|Another wardrobe change for Peeing Boy|
It's another year, another month, and after making my periodical pilgrimage to visit the divine little statue that stands atop the platform of Japan Railway's Hamamatsucho station in the heart of Tokyo, I'm pleased to announce, another outfit for the Peeing Boy. This month Tokyo's gray iron replica of Brussel's famed Mannekin Pis was all gussied up for the New Year's holidays. While his outfit would have also fit right in with this season's Coming of Age Day festivities, the Peeing Boy will be forever cast in our minds as a lad and never grow up.
That perennial view could also sum up the way Japan's political class see "the little people" they rule over. The complaint is that the country's leaders treat the citizenry as if they were children. In a recent New York Times article, Sachiko Sato, a founder of the National Network of Parents to Protect Children from Radiation (a.k.a. Mamorukai), is quoted saying,"If the government treated us like adults, there would be no need for Mamorukai."
While a series of failures and lack of transparency in the government's testing of food produced in the region surrounding the ailing TEPCO nuclear power plant has put contaminated food in consumers hands, they have also affected people's political perspectives. According to the Times the government's response so far has "had a corrosive effect on public confidence in the food-monitoring efforts, with a growing segment of the public and even many experts coming to believe that officials have understated or even covered up the true extent of the public health risk in order to limit both the economic damage and the size of potential compensation payments." The Times article illustrates how farmers and citizens are taking it upon themselves to test food for radioactive contamination and fill the gap the government has left wide open.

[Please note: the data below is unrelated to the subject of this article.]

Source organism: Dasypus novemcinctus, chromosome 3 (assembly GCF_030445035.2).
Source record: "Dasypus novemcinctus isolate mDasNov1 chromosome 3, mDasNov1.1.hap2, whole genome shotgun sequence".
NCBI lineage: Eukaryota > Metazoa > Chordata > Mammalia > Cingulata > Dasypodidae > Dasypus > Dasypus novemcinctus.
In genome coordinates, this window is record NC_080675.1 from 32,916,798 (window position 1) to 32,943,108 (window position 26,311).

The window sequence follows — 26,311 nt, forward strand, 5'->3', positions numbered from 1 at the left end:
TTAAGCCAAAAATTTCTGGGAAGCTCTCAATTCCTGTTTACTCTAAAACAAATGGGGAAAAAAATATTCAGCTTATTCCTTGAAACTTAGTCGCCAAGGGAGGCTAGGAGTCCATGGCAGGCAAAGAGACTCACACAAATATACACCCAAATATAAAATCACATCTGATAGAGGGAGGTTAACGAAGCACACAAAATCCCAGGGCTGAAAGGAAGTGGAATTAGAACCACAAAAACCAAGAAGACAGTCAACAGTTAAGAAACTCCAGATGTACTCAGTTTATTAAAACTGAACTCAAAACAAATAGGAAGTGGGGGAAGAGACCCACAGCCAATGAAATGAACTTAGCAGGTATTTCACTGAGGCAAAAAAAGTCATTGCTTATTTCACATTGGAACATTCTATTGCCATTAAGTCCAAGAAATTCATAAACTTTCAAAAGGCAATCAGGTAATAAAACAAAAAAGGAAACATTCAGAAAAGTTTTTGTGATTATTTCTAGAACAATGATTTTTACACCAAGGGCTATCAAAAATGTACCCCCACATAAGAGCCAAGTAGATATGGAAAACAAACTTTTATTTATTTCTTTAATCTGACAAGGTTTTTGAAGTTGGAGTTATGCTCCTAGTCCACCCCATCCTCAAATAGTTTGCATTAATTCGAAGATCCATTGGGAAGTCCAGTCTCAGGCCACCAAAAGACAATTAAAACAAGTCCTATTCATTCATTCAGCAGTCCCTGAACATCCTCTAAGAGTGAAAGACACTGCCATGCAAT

Maybe it's impossible to find a silver lining in the dark atomic cloud that the leaking TEPCO plant has cast over this land but the efforts of Mamorukai and other citizens' groups provide a glimmer of hope. We're seeing a political coming of age in this time of nuclear disaster where ordinary citizens are rising to make up for the shortcomings of their leaders. Like the Arab Spring and the American Fall, maybe this too will be a season of change.
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